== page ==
use of selected, reputable NGO's to assist it in meeting the Bank's
guidelines in this aspect of the project. While the PCR indicates
that the Bank should have taken "stronger action" to
correct the R&R and environmental deficiencies during implementation,
it does not make a forthright judgement that the Bank's enforcement
of covenants was delinquent.
14. In its part of the PCR the Borrower is more confident that
the Bank in predicting some aspects of future performance and
scheduling, and highlights the high socioeconomic benefits which
will be obtained by the intended provision of both irrigation
and DMI water in the drought prone areas of Gujarat.
15. Considering the extraordinary amount of investigation and
lesson learning which has taken place with respect to environmental
and resettlement dimensions of the project, there would be little
value in carrying out further evaluation of these aspects at this
stage. A performance audit is planned, however, in order to assess
the realism and the sensitivity to risks of the reestimation of
project costs and benefits. In due course, OED will undertake
impact evaluations of socioeconomic effects (including health
aspects) on PAF's and the impact of basin development on command
area populations. Note on the Calculation of Economic Rate of
Returns for Investments Under the First Phase of the Narmada Development
1. PCR base case scenario. A: Yielding 12 percent ERR
Actual costs for completed investments are used, and projected
costs and benefits are revised. Seventeen percent of the costs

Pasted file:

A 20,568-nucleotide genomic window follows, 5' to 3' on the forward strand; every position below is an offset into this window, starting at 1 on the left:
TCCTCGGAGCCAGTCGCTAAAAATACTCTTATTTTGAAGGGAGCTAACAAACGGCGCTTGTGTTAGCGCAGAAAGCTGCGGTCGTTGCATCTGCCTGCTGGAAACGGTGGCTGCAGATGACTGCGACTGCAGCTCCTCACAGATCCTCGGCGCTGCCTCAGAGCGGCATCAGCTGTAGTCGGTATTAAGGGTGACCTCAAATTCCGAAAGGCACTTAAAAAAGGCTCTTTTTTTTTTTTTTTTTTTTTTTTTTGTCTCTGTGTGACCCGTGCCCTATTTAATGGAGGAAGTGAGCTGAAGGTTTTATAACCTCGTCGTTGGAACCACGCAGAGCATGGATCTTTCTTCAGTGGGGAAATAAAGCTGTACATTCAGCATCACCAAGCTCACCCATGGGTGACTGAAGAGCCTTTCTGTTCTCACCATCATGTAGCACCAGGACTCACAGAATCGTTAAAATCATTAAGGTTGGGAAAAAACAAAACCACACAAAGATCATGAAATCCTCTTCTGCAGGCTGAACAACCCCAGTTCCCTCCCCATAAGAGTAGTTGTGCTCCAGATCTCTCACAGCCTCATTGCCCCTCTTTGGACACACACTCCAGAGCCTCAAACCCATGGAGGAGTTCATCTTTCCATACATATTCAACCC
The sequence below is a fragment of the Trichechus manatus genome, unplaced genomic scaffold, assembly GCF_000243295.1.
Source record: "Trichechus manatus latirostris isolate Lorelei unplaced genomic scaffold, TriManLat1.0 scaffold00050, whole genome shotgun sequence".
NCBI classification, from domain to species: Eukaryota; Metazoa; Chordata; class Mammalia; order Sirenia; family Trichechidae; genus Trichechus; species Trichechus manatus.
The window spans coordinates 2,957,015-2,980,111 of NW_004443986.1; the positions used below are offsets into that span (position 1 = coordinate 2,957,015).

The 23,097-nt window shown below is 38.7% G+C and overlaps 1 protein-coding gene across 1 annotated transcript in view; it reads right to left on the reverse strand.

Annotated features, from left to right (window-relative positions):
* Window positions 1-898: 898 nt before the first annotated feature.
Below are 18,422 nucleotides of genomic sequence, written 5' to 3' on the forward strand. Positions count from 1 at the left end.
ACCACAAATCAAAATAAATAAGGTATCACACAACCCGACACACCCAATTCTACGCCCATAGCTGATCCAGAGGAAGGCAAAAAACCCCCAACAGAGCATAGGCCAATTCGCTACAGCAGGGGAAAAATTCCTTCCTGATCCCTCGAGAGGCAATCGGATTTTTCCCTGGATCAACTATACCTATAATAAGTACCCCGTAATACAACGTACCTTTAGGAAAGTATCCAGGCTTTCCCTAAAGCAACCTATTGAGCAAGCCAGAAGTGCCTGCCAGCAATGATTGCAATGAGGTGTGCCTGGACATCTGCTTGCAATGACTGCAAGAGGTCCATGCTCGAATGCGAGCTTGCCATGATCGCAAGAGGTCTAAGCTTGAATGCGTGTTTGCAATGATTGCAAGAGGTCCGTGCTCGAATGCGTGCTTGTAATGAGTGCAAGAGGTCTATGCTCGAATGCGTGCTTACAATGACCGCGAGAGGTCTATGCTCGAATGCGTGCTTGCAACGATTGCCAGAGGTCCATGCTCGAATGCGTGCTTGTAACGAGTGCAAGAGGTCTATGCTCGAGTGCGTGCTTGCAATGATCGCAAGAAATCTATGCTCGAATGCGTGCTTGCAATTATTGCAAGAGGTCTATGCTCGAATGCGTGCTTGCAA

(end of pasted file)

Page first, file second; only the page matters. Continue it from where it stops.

of the upstream Narmada Sagar Dam are included, as at appraisal.
A 1989 revision of the construction schedule was further adjusted
to allow for the consequences of delays which were apparent in
1993 at the time of the recalculation of the ERR. The projection
assumes some irrigation and DMI will commence in 1995 in a small
area, with full development of the 1.79 million hectares of irrigation
in the command area program by 2006. Significant power benefits
would commence in 1997. I view of existing and likely delays in
the construction of the Narmada Sagar dam, a 25 percent reduction
in power supply for the first five years is introduce to compensate
for reduced flows available to the riverbed power house (REPH).
Comment: At least one more year (after 1995) will be needed before
irrigation commences, so that part of the sensitivity calculation
for irrigation delay (see below) must be consumed in the actual
base case. The 25 percent reduction in power for five years is
likely to be on the low side considering the progress in construction
of the Sardar Sarovar and anticipated future constraints. On the
positive side, however, energy and CMI values could be conservative
(see below), and the Bank commodity price projections for the
1995-2000 period are higher than that assumed in the PCR analysis.
2. Scenario B
This examines the impact on Scenario A of delaying the RBPH for
up to four years. Assuming that investment costs in the RBPH and
transmission systems are delayed accordingly, this reduces the
ERR by less than one percentage point.
Comment: Delays may occur in the RBPH as financing of the necessary
turbines is still in question.
3. Scenario C
This assumes that the Narmada Sagar Dam is substantially delayed
(or not completed) so that it does not contribute to the scheme.
In this event, some suboptimal alternative investments in upstream
storage would probably occur, requiring a new hydrological modelling
exercise to determine water availabilities. In the absence of
this, a proxy was used: the 25 percent reduction in power generation
which is assumed for the first five years in the base case scenario
is extended through the project life; similarly, the command area
irrigation/DMI benefits are reduced by 30 percent, with the main